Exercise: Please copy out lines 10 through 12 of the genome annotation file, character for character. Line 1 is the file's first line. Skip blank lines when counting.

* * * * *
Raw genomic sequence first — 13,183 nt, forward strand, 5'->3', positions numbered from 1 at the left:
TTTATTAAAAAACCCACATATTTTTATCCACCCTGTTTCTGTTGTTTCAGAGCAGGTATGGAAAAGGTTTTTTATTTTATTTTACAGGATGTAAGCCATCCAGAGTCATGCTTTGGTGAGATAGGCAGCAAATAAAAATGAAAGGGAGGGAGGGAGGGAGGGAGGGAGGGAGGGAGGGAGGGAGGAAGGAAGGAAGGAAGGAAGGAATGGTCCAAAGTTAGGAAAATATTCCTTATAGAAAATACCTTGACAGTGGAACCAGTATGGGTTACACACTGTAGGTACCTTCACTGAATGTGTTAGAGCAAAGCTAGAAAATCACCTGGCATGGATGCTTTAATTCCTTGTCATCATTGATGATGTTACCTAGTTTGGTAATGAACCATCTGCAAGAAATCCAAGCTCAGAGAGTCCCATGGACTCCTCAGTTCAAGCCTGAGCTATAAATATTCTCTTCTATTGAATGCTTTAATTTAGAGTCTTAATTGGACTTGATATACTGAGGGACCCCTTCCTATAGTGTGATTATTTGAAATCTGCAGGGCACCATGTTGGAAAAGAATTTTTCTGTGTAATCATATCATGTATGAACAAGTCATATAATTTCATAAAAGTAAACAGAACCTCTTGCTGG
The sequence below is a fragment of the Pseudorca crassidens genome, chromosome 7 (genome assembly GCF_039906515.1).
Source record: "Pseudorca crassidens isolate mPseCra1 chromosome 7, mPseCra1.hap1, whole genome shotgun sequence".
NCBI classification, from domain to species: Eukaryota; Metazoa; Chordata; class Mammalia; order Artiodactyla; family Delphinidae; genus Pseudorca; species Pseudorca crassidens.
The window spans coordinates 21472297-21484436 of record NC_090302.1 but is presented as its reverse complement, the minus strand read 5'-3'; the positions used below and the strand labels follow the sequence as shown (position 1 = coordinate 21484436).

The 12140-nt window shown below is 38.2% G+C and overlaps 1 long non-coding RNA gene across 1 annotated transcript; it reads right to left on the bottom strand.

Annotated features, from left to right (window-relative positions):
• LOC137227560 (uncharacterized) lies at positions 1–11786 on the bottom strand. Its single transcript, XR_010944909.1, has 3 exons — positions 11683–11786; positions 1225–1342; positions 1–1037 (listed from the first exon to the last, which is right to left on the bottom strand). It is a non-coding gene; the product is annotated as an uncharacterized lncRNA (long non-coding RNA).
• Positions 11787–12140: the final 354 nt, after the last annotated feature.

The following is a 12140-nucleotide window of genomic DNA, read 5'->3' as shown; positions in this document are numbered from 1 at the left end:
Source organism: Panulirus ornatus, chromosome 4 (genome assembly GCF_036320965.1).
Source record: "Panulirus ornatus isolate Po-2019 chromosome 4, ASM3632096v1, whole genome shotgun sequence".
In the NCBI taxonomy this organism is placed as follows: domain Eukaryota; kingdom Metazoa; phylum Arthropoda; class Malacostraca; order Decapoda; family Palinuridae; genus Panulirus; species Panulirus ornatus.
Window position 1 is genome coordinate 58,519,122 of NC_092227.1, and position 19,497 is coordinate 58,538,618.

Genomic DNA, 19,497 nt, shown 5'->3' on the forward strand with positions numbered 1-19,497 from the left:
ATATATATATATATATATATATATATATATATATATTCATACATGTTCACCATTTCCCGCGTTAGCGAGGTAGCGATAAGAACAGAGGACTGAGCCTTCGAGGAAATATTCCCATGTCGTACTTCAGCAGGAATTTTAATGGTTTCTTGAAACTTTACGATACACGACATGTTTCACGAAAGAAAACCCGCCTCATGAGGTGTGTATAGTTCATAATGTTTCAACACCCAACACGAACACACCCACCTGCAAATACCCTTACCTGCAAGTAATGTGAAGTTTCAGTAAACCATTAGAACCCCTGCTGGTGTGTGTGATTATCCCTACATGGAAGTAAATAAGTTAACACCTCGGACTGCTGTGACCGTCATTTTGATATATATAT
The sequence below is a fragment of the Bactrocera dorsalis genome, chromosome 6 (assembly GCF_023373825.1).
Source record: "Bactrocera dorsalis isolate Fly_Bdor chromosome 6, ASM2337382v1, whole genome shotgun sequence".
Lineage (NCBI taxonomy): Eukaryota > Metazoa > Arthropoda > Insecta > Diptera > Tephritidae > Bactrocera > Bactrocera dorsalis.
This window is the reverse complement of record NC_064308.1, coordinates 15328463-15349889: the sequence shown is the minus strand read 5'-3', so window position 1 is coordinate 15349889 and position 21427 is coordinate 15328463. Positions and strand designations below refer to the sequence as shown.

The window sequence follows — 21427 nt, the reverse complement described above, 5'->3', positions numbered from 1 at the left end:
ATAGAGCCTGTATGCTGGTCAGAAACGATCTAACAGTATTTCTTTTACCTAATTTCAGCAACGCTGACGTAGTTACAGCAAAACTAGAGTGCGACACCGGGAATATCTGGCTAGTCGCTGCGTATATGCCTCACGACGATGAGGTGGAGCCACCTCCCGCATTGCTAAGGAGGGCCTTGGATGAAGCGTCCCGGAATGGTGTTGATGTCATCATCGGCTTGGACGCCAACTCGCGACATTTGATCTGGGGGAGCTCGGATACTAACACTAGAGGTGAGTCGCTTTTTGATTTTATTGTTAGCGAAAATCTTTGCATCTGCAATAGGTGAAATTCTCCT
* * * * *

• Positions 11787–12140: the final 354 nt, after the last annotated feature.

The following is a 12140-nucleotide window of genomic DNA, read 5'->3' as shown; positions in this document are numbered from 1 at the left end:
Source organism: Panulirus ornatus, chromosome 4 (genome assembly GCF_036320965.1).